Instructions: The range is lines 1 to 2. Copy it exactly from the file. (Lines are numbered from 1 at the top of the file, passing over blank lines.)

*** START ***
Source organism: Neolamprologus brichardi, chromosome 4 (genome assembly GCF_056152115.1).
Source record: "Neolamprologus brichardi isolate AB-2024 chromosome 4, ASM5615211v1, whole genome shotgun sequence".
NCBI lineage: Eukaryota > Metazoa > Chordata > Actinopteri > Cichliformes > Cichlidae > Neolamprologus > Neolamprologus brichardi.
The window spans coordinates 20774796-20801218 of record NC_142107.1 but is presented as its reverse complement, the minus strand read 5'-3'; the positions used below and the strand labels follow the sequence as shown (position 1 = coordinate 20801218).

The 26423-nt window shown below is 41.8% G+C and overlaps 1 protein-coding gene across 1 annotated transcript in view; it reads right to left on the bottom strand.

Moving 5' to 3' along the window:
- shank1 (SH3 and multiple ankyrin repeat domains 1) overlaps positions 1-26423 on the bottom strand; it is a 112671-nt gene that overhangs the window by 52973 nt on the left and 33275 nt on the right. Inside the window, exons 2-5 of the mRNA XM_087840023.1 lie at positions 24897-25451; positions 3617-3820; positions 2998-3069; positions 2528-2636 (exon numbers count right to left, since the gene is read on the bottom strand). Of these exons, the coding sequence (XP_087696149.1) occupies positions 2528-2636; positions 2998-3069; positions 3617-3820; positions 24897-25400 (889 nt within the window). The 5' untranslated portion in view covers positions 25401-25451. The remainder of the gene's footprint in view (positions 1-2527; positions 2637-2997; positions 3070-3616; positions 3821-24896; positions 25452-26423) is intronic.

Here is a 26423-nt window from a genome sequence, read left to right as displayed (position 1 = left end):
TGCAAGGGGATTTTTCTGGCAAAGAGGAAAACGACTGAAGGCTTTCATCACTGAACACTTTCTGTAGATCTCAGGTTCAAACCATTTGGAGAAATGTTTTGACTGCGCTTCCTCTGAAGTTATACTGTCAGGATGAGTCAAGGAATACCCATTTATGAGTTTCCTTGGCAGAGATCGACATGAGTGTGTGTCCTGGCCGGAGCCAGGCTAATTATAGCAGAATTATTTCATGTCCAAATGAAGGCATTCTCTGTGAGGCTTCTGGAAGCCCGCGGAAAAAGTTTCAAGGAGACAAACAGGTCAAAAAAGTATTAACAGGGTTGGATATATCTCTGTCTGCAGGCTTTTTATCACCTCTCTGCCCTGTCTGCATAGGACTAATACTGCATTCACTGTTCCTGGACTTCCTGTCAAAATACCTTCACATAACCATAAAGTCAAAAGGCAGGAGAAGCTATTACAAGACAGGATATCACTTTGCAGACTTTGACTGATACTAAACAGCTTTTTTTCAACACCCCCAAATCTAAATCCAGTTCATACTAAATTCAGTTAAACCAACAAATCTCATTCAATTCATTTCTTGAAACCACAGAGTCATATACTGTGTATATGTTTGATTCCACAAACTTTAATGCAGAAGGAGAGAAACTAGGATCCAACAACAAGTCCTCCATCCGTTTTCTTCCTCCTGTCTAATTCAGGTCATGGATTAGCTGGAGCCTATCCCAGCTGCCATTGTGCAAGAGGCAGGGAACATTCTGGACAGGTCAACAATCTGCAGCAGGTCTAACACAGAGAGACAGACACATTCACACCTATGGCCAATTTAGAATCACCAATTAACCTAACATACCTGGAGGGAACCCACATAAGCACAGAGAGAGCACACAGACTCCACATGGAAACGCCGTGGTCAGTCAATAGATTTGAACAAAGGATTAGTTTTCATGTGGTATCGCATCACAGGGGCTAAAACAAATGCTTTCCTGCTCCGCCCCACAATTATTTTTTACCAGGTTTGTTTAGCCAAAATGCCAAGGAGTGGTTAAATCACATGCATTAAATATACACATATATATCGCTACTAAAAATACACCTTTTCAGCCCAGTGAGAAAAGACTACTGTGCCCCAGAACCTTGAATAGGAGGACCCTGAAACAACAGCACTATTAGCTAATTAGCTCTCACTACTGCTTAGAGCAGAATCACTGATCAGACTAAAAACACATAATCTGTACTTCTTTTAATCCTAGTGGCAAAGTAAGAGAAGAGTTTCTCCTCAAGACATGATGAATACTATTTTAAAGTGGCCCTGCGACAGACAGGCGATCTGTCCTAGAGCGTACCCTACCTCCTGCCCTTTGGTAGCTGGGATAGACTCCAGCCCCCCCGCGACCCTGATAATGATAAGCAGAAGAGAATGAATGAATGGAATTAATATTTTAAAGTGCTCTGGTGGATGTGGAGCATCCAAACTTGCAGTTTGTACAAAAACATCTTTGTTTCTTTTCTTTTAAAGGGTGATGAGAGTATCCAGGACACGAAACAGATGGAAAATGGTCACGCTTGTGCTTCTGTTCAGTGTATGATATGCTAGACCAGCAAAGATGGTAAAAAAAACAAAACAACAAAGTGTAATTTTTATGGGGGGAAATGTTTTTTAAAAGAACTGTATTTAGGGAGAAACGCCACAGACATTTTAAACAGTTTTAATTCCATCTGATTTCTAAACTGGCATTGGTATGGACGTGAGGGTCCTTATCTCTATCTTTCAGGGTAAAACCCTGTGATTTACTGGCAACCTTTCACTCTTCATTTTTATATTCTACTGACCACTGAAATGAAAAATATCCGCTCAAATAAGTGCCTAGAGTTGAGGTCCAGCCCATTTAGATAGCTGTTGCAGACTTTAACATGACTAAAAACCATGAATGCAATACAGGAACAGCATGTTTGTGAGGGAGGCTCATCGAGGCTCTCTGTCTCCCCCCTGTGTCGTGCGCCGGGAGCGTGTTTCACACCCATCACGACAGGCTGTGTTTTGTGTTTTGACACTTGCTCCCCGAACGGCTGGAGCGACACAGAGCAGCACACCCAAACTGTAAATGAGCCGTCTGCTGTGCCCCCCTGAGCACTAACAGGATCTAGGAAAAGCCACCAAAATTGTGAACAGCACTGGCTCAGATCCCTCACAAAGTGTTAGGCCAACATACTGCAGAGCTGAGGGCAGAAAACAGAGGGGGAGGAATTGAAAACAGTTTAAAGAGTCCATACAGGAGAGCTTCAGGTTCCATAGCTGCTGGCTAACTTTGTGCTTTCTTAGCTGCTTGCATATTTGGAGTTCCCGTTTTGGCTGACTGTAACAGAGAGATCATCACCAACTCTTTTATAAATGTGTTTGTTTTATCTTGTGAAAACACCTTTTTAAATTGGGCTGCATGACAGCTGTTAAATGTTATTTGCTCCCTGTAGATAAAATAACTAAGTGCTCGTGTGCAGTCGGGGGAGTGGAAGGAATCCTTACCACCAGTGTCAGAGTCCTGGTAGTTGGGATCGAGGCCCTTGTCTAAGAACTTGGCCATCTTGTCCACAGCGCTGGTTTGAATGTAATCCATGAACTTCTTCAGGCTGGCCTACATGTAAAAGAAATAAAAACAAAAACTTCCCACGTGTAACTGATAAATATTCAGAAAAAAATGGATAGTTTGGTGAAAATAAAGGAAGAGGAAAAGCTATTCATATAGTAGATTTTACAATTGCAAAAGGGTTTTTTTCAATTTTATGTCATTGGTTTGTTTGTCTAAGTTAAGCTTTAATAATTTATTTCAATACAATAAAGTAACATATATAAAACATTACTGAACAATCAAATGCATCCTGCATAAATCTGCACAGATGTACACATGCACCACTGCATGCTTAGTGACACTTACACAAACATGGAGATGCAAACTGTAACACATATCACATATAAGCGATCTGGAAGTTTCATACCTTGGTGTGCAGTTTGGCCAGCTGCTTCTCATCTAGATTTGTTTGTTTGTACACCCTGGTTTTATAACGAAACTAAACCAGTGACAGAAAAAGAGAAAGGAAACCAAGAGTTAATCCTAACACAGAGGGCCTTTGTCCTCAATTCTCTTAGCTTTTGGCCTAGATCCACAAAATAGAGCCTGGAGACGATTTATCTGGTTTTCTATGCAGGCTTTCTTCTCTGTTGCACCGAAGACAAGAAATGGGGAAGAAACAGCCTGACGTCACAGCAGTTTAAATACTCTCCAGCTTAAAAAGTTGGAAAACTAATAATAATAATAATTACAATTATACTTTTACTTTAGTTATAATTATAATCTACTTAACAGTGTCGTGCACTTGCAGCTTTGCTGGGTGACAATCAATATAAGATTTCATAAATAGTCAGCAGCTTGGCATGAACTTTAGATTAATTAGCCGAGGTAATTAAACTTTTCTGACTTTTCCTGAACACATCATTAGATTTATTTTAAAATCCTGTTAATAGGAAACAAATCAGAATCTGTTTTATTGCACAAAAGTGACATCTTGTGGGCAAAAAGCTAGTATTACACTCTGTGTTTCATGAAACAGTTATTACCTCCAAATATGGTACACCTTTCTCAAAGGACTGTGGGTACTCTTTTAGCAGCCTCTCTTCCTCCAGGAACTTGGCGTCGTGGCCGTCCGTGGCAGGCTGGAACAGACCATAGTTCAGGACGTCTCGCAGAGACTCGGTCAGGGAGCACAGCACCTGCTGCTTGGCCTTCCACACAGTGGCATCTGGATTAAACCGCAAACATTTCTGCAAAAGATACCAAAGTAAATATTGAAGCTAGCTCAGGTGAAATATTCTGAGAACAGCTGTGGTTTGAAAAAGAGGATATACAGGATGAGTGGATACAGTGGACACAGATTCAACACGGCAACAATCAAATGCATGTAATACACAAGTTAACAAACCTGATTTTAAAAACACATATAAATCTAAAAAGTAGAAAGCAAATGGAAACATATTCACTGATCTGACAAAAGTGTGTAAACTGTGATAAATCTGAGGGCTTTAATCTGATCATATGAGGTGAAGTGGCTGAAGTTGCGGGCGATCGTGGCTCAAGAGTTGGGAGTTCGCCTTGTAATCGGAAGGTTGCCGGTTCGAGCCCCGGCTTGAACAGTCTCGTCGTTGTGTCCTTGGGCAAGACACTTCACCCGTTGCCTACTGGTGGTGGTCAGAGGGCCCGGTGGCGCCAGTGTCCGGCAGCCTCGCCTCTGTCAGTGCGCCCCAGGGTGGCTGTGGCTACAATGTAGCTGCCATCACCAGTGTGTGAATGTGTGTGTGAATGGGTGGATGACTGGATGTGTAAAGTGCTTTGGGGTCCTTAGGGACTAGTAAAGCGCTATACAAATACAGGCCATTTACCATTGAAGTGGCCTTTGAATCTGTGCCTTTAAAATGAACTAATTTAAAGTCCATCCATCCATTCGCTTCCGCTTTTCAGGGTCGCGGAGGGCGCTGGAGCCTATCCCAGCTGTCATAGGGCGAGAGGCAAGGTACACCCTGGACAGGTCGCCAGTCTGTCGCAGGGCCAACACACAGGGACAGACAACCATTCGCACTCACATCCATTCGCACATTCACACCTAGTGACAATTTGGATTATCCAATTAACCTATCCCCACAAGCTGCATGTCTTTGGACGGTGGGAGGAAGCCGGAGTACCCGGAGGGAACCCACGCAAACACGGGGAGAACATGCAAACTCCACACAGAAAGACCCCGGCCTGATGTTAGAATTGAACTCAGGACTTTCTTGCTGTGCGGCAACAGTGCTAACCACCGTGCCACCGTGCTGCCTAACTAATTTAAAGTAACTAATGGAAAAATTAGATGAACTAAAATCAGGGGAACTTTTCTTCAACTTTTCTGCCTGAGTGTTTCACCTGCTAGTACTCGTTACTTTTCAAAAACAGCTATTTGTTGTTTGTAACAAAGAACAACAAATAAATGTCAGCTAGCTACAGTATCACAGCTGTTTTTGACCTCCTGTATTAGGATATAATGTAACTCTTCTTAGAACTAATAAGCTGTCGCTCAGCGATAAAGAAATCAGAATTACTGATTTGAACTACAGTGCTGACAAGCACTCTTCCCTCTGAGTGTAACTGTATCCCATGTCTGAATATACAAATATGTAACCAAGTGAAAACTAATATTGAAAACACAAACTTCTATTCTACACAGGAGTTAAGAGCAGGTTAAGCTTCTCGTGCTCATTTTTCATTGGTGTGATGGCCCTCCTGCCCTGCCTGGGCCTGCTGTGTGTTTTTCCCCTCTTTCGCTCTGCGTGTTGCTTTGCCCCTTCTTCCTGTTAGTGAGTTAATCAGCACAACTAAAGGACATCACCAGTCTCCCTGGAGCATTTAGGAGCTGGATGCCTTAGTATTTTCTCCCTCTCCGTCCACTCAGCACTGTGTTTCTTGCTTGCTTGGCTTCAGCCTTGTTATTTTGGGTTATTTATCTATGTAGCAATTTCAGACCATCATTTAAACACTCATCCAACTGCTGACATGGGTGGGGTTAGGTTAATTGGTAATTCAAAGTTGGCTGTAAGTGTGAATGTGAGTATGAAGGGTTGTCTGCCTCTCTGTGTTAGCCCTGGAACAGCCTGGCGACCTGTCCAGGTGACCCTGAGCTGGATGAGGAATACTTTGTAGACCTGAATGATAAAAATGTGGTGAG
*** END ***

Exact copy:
Source organism: Neolamprologus brichardi, chromosome 4 (genome assembly GCF_056152115.1).
Source record: "Neolamprologus brichardi isolate AB-2024 chromosome 4, ASM5615211v1, whole genome shotgun sequence".